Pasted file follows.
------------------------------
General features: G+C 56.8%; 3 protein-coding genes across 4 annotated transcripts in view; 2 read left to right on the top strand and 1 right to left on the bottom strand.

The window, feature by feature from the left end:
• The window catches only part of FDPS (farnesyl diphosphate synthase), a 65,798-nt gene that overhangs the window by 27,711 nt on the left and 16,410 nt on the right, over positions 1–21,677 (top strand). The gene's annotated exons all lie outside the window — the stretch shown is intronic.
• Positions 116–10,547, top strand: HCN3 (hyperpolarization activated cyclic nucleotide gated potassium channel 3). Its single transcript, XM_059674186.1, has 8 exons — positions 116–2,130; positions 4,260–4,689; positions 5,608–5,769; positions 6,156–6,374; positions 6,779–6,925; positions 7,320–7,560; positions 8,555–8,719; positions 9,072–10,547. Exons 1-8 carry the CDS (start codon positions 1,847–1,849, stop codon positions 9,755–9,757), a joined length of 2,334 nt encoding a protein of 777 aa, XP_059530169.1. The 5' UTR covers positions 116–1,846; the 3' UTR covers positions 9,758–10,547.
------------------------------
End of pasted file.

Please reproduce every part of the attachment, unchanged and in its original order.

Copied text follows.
General features: G+C 56.8%; 3 protein-coding genes across 4 annotated transcripts in view; 2 read left to right on the top strand and 1 right to left on the bottom strand.

The window, feature by feature from the left end:
• The window catches only part of FDPS (farnesyl diphosphate synthase), a 65,798-nt gene that overhangs the window by 27,711 nt on the left and 16,410 nt on the right, over positions 1–21,677 (top strand). The gene's annotated exons all lie outside the window — the stretch shown is intronic.
• Positions 116–10,547, top strand: HCN3 (hyperpolarization activated cyclic nucleotide gated potassium channel 3). Its single transcript, XM_059674186.1, has 8 exons — positions 116–2,130; positions 4,260–4,689; positions 5,608–5,769; positions 6,156–6,374; positions 6,779–6,925; positions 7,320–7,560; positions 8,555–8,719; positions 9,072–10,547. Exons 1-8 carry the CDS (start codon positions 1,847–1,849, stop codon positions 9,755–9,757), a joined length of 2,334 nt encoding a protein of 777 aa, XP_059530169.1. The 5' UTR covers positions 116–1,846; the 3' UTR covers positions 9,758–10,547.